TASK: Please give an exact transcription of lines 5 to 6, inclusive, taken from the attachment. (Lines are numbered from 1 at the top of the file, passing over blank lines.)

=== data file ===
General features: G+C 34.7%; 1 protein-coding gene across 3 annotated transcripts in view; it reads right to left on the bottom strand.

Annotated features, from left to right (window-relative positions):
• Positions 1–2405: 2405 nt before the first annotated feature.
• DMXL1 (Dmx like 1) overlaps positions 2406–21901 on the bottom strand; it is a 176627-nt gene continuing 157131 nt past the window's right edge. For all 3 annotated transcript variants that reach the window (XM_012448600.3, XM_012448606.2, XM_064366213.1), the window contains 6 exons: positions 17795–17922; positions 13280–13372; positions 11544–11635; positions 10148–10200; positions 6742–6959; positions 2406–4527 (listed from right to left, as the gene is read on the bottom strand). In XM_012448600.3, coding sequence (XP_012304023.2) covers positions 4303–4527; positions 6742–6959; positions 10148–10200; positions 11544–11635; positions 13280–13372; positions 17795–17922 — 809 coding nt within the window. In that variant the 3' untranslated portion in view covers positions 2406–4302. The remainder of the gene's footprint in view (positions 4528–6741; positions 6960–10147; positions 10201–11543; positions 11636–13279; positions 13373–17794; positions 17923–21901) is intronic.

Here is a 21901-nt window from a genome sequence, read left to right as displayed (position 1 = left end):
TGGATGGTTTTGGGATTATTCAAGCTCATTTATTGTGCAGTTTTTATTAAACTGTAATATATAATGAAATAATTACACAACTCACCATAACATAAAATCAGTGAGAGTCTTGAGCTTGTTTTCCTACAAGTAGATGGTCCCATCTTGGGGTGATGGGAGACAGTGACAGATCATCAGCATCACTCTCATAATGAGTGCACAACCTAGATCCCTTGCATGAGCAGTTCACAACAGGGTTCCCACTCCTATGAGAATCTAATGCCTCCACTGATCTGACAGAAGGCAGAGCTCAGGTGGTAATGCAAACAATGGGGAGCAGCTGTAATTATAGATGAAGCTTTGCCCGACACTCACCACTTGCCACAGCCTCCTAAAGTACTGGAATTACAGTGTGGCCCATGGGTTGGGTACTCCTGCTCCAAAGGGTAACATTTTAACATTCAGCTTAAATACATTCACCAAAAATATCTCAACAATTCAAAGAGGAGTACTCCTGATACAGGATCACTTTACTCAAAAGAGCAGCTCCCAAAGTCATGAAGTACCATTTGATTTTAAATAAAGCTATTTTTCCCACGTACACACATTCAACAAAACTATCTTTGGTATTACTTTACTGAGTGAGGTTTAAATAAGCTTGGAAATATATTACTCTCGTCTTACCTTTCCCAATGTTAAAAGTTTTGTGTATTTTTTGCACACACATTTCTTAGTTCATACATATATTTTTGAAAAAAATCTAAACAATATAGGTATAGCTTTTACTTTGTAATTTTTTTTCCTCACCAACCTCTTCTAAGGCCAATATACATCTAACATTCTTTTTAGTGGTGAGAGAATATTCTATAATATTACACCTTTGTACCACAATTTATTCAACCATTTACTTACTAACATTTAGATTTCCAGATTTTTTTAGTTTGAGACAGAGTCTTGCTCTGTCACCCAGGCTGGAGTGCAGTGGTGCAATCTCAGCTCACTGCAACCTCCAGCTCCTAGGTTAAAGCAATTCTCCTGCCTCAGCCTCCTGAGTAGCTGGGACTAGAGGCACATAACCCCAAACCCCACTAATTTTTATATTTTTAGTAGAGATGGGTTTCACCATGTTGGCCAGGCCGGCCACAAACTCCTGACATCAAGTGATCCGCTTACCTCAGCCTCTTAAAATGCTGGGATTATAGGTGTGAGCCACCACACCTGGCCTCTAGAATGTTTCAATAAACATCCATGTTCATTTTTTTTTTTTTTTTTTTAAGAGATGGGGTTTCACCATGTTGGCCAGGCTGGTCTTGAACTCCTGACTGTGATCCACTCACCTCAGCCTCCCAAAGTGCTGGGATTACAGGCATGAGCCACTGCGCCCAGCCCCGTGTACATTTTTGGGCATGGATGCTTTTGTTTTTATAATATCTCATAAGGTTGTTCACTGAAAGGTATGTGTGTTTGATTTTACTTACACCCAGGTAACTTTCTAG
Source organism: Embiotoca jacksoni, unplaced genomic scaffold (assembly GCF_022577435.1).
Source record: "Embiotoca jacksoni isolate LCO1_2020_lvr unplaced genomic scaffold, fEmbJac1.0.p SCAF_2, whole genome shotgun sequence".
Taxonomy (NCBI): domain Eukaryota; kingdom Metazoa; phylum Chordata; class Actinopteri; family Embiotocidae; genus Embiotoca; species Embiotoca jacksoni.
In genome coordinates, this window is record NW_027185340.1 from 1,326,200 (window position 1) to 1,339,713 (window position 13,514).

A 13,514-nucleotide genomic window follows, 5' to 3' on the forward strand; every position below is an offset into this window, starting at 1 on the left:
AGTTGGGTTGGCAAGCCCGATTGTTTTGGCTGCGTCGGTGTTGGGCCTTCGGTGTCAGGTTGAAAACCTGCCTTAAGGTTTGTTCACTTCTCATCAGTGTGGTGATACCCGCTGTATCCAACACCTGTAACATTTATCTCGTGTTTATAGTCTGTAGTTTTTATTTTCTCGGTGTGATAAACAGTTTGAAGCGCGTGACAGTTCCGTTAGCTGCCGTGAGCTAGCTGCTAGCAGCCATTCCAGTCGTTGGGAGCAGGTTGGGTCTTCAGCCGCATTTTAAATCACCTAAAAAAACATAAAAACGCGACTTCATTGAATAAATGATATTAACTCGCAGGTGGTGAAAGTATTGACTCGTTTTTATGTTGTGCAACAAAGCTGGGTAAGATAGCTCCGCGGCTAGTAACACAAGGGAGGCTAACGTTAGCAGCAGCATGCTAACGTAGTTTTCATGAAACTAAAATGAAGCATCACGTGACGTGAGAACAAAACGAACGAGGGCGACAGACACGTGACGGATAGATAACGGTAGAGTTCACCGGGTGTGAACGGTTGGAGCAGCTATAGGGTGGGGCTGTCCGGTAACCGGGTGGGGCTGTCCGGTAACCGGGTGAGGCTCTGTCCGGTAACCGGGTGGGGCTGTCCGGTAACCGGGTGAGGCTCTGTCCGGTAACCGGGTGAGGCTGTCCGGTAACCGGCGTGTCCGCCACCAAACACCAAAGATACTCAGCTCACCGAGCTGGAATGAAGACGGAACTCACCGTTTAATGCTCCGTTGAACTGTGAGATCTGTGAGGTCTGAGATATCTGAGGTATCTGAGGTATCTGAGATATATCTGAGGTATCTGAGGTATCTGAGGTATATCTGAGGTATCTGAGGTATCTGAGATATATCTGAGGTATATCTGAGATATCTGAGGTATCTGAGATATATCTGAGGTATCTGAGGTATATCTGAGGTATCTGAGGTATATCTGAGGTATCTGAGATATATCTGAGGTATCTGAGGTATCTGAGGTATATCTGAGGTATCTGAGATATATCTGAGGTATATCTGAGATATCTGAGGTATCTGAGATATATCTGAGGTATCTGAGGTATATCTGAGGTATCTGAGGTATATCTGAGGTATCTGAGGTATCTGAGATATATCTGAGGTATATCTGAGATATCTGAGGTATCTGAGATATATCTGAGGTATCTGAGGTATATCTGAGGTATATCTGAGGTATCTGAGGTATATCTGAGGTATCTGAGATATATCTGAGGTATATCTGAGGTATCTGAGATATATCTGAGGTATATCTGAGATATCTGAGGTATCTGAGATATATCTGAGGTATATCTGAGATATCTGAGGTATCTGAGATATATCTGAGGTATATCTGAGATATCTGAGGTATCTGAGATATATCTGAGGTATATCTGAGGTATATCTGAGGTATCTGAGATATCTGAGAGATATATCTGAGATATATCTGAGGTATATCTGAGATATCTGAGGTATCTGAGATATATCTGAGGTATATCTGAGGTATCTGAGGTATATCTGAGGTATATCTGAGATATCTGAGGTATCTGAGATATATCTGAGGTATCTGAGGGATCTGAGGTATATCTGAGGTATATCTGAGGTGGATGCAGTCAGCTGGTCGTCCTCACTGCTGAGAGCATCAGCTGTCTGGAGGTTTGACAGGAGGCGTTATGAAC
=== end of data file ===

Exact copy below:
Here is a 21901-nt window from a genome sequence, read left to right as displayed (position 1 = left end):
TGGATGGTTTTGGGATTATTCAAGCTCATTTATTGTGCAGTTTTTATTAAACTGTAATATATAATGAAATAATTACACAACTCACCATAACATAAAATCAGTGAGAGTCTTGAGCTTGTTTTCCTACAAGTAGATGGTCCCATCTTGGGGTGATGGGAGACAGTGACAGATCATCAGCATCACTCTCATAATGAGTGCACAACCTAGATCCCTTGCATGAGCAGTTCACAACAGGGTTCCCACTCCTATGAGAATCTAATGCCTCCACTGATCTGACAGAAGGCAGAGCTCAGGTGGTAATGCAAACAATGGGGAGCAGCTGTAATTATAGATGAAGCTTTGCCCGACACTCACCACTTGCCACAGCCTCCTAAAGTACTGGAATTACAGTGTGGCCCATGGGTTGGGTACTCCTGCTCCAAAGGGTAACATTTTAACATTCAGCTTAAATACATTCACCAAAAATATCTCAACAATTCAAAGAGGAGTACTCCTGATACAGGATCACTTTACTCAAAAGAGCAGCTCCCAAAGTCATGAAGTACCATTTGATTTTAAATAAAGCTATTTTTCCCACGTACACACATTCAACAAAACTATCTTTGGTATTACTTTACTGAGTGAGGTTTAAATAAGCTTGGAAATATATTACTCTCGTCTTACCTTTCCCAATGTTAAAAGTTTTGTGTATTTTTTGCACACACATTTCTTAGTTCATACATATATTTTTGAAAAAAATCTAAACAATATAGGTATAGCTTTTACTTTGTAATTTTTTTTCCTCACCAACCTCTTCTAAGGCCAATATACATCTAACATTCTTTTTAGTGGTGAGAGAATATTCTATAATATTACACCTTTGTACCACAATTTATTCAACCATTTACTTACTAACATTTAGATTTCCAGATTTTTTTAGTTTGAGACAGAGTCTTGCTCTGTCACCCAGGCTGGAGTGCAGTGGTGCAATCTCAGCTCACTGCAACCTCCAGCTCCTAGGTTAAAGCAATTCTCCTGCCTCAGCCTCCTGAGTAGCTGGGACTAGAGGCACATAACCCCAAACCCCACTAATTTTTATATTTTTAGTAGAGATGGGTTTCACCATGTTGGCCAGGCCGGCCACAAACTCCTGACATCAAGTGATCCGCTTACCTCAGCCTCTTAAAATGCTGGGATTATAGGTGTGAGCCACCACACCTGGCCTCTAGAATGTTTCAATAAACATCCATGTTCATTTTTTTTTTTTTTTTTTTAAGAGATGGGGTTTCACCATGTTGGCCAGGCTGGTCTTGAACTCCTGACTGTGATCCACTCACCTCAGCCTCCCAAAGTGCTGGGATTACAGGCATGAGCCACTGCGCCCAGCCCCGTGTACATTTTTGGGCATGGATGCTTTTGTTTTTATAATATCTCATAAGGTTGTTCACTGAAAGGTATGTGTGTTTGATTTTACTTACACCCAGGTAACTTTCTAG